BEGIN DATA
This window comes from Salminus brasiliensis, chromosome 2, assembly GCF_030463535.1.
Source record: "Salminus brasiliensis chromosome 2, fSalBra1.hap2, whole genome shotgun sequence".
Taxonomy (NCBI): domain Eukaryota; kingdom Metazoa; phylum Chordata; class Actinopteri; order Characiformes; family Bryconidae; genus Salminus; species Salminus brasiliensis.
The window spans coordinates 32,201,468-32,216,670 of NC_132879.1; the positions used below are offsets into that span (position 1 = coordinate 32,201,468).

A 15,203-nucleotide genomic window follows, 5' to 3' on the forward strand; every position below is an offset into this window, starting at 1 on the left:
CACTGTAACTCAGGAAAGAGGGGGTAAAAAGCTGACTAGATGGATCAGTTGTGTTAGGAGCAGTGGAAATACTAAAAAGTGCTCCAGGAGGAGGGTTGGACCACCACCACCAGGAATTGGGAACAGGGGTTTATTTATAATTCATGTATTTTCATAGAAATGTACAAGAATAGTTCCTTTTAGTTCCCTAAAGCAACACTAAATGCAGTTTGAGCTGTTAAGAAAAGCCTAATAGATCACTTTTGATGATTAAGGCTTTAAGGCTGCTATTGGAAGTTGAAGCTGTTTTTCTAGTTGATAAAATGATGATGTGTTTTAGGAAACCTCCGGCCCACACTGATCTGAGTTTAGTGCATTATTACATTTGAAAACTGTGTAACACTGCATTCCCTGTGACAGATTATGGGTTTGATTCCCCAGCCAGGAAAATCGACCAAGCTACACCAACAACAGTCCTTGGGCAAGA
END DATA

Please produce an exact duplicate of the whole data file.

This window comes from Salminus brasiliensis, chromosome 2, assembly GCF_030463535.1.
Source record: "Salminus brasiliensis chromosome 2, fSalBra1.hap2, whole genome shotgun sequence".
Taxonomy (NCBI): domain Eukaryota; kingdom Metazoa; phylum Chordata; class Actinopteri; order Characiformes; family Bryconidae; genus Salminus; species Salminus brasiliensis.
The window spans coordinates 32,201,468-32,216,670 of NC_132879.1; the positions used below are offsets into that span (position 1 = coordinate 32,201,468).

A 15,203-nucleotide genomic window follows, 5' to 3' on the forward strand; every position below is an offset into this window, starting at 1 on the left:
CACTGTAACTCAGGAAAGAGGGGGTAAAAAGCTGACTAGATGGATCAGTTGTGTTAGGAGCAGTGGAAATACTAAAAAGTGCTCCAGGAGGAGGGTTGGACCACCACCACCAGGAATTGGGAACAGGGGTTTATTTATAATTCATGTATTTTCATAGAAATGTACAAGAATAGTTCCTTTTAGTTCCCTAAAGCAACACTAAATGCAGTTTGAGCTGTTAAGAAAAGCCTAATAGATCACTTTTGATGATTAAGGCTTTAAGGCTGCTATTGGAAGTTGAAGCTGTTTTTCTAGTTGATAAAATGATGATGTGTTTTAGGAAACCTCCGGCCCACACTGATCTGAGTTTAGTGCATTATTACATTTGAAAACTGTGTAACACTGCATTCCCTGTGACAGATTATGGGTTTGATTCCCCAGCCAGGAAAATCGACCAAGCTACACCAACAACAGTCCTTGGGCAAGA